It should be noted here that the Court had permitted intervention upon the conditions that the intervention would in no manner delay the case and that the intervenors take the case in the posture it was at the time of intervention.

The Court, as will be pointed out in more detail in this memorandum, is satisfied that the defendant school board's admission in reference to this issue was demonstrably justified.

In any event, no evidence was received in support of any theory that the school board's court-approved freedom of choice plan had worked.

The Northside intervenors and plaintiffs filed proposed plans of their own.

Intervenors' plan was confined as to specifics to approximately ten schools and included a suggestion that "Free transfer should be implemented as part of any plan, but for the sole purpose of allowing transfers from the racially identifiable schools to an integrated school, where space is available at the latter. Further, some transfer policy should be available where the reason for the transfer is justified by valid educational reasons. For example, if a math center is established at John Marshall High School, a student with interest and ability in math might be permitted to transfer from Maggie Walker, Thomas Jefferson or any other high school to John Marshall, assuming space is available."

The hearing on all proposed plans and exceptions thereto was commenced on June 19, 1970, and concluded on June 26, 1970, at which time the Court, recognizing the necessity for expeditious rulings and intending to file these more detailed findings of fact and conclusions of law, advised the defendant school board that its proposed H.E.W. plan was not acceptablea conclusion which the Court felt then and still feels should have been patently obvious in view of the opinion of the United States Court of Appeals for the Fourth Circuit in Swann v. Charlotte-Mecklenburg *560 Board of Education, 431 F.2d (4th Cir. 1970), which had been rendered on May 26, 1970.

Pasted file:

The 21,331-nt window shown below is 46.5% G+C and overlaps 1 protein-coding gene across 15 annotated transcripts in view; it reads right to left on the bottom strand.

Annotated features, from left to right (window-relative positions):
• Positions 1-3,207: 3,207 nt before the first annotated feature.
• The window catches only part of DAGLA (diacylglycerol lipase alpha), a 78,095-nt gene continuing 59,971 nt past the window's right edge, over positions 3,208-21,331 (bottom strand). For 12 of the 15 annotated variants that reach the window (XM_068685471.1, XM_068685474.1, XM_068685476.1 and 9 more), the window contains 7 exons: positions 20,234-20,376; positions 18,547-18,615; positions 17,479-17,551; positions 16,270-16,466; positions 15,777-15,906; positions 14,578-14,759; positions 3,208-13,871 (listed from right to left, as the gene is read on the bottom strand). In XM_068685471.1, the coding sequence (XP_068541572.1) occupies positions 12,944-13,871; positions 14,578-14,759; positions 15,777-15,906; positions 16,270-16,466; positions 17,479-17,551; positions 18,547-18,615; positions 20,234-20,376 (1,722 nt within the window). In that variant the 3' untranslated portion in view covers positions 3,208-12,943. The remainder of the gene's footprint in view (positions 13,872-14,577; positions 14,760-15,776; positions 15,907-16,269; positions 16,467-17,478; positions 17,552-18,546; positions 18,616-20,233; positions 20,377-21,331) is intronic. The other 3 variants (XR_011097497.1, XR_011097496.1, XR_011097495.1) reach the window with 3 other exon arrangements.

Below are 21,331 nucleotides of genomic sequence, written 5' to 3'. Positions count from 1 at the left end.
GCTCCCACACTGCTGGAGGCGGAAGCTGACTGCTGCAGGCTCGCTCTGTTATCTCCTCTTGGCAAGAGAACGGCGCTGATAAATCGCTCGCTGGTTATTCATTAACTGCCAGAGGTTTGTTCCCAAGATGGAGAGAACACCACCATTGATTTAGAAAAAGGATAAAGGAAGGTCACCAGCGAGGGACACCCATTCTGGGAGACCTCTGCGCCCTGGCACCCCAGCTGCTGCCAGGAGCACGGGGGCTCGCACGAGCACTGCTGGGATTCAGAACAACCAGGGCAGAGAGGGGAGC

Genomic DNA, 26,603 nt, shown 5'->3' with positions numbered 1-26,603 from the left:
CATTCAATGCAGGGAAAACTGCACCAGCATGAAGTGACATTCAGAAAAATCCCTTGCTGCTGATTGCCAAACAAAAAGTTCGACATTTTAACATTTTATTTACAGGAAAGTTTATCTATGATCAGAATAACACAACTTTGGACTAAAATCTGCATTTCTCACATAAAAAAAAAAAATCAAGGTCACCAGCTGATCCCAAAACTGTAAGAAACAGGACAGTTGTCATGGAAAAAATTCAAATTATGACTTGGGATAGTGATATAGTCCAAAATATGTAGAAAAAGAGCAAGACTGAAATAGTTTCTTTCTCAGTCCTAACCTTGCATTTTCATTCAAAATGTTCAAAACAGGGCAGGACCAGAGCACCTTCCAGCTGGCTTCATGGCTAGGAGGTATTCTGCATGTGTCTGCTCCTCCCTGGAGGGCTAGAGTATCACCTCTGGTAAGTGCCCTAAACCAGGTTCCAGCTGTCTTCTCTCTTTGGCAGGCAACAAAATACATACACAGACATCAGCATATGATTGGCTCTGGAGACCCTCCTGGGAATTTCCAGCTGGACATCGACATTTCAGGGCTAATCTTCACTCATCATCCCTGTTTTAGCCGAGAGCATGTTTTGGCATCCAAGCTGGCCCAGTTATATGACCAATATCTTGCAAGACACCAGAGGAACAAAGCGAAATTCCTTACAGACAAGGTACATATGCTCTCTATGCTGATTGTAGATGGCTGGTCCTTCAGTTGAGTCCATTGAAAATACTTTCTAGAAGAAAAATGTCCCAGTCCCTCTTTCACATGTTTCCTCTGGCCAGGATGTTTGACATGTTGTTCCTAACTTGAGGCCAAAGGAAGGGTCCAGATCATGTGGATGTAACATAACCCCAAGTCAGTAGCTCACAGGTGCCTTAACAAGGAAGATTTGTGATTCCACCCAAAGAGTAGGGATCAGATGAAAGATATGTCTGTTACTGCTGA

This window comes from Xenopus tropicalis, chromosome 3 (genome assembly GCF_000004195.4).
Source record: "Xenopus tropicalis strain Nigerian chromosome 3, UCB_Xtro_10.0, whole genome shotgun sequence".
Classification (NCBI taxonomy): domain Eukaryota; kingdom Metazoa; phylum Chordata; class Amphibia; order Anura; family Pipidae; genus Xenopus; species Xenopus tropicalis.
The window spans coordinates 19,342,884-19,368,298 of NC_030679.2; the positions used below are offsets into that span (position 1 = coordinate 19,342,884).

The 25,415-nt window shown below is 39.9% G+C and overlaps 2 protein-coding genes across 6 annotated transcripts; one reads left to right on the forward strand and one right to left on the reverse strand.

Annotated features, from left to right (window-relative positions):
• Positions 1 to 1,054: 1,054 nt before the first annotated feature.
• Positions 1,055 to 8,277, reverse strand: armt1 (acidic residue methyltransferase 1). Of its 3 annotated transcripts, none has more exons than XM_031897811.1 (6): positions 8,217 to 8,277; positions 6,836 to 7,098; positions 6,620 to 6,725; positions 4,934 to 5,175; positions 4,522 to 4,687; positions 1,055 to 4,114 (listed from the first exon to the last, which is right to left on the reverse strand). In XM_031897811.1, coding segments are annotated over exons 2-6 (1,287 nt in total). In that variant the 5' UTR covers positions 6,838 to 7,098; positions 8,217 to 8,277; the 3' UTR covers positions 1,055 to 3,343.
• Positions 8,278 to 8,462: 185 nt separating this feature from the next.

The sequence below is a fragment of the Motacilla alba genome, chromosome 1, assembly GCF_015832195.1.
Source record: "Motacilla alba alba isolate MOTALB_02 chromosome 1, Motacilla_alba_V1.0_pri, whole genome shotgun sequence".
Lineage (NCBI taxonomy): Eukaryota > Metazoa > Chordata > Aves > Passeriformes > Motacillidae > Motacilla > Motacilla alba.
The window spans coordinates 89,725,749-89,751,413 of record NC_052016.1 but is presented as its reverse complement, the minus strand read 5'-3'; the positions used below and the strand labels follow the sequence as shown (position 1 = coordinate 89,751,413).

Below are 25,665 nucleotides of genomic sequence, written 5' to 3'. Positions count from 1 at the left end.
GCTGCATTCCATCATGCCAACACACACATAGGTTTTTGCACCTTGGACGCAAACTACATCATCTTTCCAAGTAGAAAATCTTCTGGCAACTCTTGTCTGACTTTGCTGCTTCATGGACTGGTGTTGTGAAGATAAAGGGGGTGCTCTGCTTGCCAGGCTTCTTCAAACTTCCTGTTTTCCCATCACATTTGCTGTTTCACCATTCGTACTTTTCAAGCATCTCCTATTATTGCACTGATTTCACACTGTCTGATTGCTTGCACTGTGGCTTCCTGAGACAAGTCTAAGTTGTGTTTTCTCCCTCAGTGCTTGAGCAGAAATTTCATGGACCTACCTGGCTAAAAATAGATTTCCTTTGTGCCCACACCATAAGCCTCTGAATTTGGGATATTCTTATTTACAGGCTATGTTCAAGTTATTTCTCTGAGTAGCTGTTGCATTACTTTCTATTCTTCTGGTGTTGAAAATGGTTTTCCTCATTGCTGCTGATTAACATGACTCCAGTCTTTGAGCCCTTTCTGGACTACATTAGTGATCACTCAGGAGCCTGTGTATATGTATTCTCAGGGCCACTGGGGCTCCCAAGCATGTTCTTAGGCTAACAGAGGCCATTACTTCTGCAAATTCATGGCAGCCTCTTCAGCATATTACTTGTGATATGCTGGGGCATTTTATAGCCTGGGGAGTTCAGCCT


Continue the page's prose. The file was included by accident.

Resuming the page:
The fact that the defendant school board took no voluntary action to change its court-approved freedom of choice plan even after the United States Supreme Court's widely disseminated opinion in Green v. County School Board of New Kent County, 391 U.S. 430, 88 S. Ct. 1689, 20 L. Ed. 2d 716 (1968), coupled with its continued presentation of the H.E.W. plan during the June hearings, coupled with the Court's ultimate findings of fact, convinces the Court that no plan can be approved that is not of a reasonably definitive nature in every aspect.


As of May 1, 1970, the Richmond public school system enrolled approximately 52,000 students. The racial composition of the school student population was roughly 60% Black and 40% White. The board operated 61 school facilities.

High Schools

Of the seven high schools, three were 100% Black; one was 99.26% White; one was 92% White; one 81% White and one 68% Black, the latter being John Marshall located on the Northside of the City.

Middle Schools

Of the middle schools, three were over 99.91% Black (99.92%, 100%, 100%); one was 88% Black; one 73% Black; three were over 91% White (91%, 97%, 98%), and one was 69% Black.

Elementary Schools

Seventeen elementary schools were 100% Black; four others were in excess of 99.29% Black; one was 78% Black; one was 37% Black; and another was 30% Black.

Two schools were 100% White; thirteen others were 90% or better White; two others were 86% or better White; five others were between 53% and 70% White.